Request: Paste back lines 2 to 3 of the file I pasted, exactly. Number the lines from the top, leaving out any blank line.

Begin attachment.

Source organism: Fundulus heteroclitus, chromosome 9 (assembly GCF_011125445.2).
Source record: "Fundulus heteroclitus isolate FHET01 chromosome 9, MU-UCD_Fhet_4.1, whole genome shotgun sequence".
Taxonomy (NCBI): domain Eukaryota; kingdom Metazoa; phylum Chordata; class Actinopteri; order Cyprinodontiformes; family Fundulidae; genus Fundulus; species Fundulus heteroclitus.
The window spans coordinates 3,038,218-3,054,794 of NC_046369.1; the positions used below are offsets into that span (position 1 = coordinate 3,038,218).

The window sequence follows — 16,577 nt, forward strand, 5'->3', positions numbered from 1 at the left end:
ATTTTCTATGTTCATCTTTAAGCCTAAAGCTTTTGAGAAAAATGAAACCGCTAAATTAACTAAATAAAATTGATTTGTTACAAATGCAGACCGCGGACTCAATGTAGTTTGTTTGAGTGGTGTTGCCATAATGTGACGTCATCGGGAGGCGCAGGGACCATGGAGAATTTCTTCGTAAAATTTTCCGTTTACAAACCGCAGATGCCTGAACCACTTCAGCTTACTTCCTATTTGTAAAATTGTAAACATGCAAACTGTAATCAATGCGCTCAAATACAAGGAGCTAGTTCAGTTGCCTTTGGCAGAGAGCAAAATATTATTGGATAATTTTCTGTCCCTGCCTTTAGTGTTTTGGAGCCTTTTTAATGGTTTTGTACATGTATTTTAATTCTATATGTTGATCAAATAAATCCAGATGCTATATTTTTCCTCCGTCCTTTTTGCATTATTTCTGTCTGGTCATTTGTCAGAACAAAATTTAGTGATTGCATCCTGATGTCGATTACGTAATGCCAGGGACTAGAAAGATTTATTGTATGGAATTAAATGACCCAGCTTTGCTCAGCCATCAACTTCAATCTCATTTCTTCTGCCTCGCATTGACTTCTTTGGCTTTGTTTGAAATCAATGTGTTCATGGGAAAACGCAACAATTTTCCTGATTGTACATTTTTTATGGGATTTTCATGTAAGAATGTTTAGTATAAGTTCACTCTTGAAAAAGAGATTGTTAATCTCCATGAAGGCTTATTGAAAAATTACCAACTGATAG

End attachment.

Source record: "Fundulus heteroclitus isolate FHET01 chromosome 9, MU-UCD_Fhet_4.1, whole genome shotgun sequence".
Taxonomy (NCBI): domain Eukaryota; kingdom Metazoa; phylum Chordata; class Actinopteri; order Cyprinodontiformes; family Fundulidae; genus Fundulus; species Fundulus heteroclitus.